Someone was telling me that it is inchoate to be discussing these possible health challenges when the girls are yet to be found. I argue that it is not. As a public health physician, I focus more on prevention. Our system failed to prevent the abduction of these girls; failure to make concrete plans to address possible health challenges they may encounter would amount to failing them twice. It may be disastrous if we fail to put structures in place to address the health challenges of these girls, their families, friends, schoolmates and their communities. It is the responsibility of the Government of Borno State with necessary support from the Federal Government to ensure that this happens. I advocate that trauma management machinery consisting of professionals in clinical medicine, psychiatry, psychology and all other associated fields be already put in place for this purpose.

It is noteworthy that a statement issued recently by #Choice4Life Advocates (a group of young Nigerians that promotes Women Reproductive Health and Rights) expressed concerns about the health of the girls. The group which I also belong to made a 5-point demand including the urgent passage of the Violence Against Persons Prohibition Bill (#VAPPbill). Passage of #VAPPbill is also a key demand of the #BringBackOurGirls Campaign. It has been passed by the House of Reps and passed First Reading at the Senate. I join the call for the Senate to expedite action and #PassVAPPbill. The bill when it becomes law will provide protection for vulnerable people like children, physically challenges, women and poor people who are usually victims of violence.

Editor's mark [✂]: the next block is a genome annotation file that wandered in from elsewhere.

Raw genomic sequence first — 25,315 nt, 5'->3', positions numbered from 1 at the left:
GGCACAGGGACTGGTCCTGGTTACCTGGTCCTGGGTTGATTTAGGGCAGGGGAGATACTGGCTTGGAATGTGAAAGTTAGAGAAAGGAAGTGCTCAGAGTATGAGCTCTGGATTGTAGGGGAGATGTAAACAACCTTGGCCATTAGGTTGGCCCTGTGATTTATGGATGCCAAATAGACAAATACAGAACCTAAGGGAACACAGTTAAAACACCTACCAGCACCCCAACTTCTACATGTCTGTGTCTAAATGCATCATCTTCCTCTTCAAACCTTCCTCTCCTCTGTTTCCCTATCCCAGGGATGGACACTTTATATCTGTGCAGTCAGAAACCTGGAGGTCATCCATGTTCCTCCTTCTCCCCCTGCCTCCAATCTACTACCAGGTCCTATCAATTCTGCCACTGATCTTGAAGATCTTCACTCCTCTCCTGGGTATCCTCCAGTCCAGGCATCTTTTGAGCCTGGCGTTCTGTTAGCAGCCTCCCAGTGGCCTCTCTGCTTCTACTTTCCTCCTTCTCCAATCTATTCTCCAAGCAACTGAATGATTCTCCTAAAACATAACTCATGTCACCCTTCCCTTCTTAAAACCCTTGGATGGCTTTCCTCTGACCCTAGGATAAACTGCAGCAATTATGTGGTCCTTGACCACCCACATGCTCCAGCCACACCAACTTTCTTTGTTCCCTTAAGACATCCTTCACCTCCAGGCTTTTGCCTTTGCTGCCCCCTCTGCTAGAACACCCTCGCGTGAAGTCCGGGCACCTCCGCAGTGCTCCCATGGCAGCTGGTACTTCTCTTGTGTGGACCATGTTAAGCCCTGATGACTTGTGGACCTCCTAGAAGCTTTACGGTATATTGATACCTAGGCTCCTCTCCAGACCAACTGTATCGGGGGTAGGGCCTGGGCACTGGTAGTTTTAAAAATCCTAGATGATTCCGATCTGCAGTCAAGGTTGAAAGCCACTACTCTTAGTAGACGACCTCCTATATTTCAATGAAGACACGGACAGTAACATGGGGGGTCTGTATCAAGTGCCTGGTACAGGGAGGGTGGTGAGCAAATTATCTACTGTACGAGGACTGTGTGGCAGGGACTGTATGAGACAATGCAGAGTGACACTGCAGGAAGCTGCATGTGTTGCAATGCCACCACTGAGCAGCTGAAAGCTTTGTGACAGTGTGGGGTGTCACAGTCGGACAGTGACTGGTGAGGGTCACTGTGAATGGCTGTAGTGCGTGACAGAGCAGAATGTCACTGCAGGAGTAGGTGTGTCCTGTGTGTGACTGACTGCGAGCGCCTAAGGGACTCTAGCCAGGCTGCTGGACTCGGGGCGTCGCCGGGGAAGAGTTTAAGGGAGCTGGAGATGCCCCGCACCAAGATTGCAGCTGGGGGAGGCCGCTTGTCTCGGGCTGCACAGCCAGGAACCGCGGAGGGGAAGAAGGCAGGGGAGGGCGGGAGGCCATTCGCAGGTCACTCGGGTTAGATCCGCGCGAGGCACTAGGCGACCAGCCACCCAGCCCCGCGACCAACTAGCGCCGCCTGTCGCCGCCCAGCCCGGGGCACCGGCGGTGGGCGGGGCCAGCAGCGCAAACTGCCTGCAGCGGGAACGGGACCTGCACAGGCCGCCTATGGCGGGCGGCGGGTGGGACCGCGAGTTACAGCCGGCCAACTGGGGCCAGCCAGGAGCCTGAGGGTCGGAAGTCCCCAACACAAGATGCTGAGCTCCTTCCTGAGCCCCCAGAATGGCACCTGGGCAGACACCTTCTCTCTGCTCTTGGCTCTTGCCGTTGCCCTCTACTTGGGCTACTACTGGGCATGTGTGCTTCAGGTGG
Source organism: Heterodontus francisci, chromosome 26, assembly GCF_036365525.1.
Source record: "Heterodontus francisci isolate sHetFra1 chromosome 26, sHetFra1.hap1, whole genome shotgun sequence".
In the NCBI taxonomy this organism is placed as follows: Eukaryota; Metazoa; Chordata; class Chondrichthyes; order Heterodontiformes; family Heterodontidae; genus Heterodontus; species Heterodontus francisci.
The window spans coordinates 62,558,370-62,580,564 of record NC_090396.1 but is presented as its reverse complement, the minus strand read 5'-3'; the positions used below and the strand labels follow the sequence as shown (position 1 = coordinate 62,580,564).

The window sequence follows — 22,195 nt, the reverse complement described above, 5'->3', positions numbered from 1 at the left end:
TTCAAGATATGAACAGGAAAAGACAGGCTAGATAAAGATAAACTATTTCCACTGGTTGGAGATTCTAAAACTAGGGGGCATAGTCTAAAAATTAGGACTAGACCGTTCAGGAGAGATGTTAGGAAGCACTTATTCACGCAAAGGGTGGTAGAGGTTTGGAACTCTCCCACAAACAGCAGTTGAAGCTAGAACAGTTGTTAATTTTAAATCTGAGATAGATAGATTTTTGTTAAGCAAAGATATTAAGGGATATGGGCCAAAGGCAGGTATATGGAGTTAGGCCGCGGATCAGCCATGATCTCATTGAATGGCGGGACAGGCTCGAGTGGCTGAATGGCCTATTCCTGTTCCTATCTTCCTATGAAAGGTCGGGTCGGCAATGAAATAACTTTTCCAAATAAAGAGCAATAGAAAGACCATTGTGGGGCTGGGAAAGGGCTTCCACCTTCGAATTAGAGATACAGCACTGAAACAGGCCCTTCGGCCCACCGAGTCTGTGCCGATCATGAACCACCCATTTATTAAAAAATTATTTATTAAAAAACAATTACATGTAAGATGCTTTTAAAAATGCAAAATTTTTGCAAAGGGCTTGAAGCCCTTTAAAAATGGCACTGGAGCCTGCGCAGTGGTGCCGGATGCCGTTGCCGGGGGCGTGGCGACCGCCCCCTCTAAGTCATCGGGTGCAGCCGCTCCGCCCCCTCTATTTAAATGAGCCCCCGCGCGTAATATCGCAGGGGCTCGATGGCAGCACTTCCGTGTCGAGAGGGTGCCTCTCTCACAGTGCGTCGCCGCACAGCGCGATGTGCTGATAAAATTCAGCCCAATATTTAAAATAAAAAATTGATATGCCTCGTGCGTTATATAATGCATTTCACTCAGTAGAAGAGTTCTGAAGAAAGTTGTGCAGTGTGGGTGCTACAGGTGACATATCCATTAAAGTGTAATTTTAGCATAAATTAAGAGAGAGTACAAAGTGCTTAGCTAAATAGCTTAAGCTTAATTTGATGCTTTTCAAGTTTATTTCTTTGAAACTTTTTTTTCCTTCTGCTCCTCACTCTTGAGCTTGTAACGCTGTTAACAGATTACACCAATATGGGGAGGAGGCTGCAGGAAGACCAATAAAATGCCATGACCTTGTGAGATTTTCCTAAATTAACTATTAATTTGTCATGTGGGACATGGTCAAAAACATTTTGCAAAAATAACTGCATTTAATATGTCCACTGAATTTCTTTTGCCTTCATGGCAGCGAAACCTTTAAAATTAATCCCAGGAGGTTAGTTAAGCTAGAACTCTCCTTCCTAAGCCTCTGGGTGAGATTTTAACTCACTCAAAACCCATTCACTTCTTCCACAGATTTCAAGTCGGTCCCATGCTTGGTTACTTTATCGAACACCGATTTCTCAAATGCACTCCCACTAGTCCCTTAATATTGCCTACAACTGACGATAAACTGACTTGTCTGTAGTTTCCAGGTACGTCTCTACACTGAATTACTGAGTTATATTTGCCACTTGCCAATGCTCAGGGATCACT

As we continue to support our military with prayers to #BringBackOurGirls, I humbly request that government at all levels provide leadership and put plans in place to Restore their Health and support each of them to make #Choice4Life. God bless Nigeria.


Dr Laz Ude Eze is a public health expert, global health ambassador and youth development consultant. He tweets @donlaz4u.







Posted: May 5, 2014 in Uncategorized


Since Monday, April 14, 2014, more than 200 girls, mostly teenagers, were reportedly abducted by heavily armed men from their school in Chibok, Borno State, Northeast Nigeria. The news of this event sent ripples across the nation, and many are yet to recover from the shock of such a catastrophe. While some of the abducted girls have escaped and returned home, the exact whereabouts of the others remain unknown.

Reports regarding this event, are increasingly dominating the media, especially the new media with the launch of the #BringBackOurGirls campaign. Also, Nigerians, especially women and some parents of the abducted girls have taken to the streets in different states and countries around the world. They all show solidarity through protests pressurizing government to swiftly and continuously take necessary actions to ensure the girls are returned home alive.

Apparently, incessant kidnappings have recently been on the increase in Nigeria. Victims suffer untold traumatic physical, psychological and emotional consequences. In this particular case, it is imperative to note that these girls are at high risk of sexual violence. While we earnestly anticipate their quick return in order to stop the continuous abuse they may be going through, it is imperative that we consider our readiness, especially our legal and health systems, to ensure that the victims immediately commence the process of full recovery upon their return.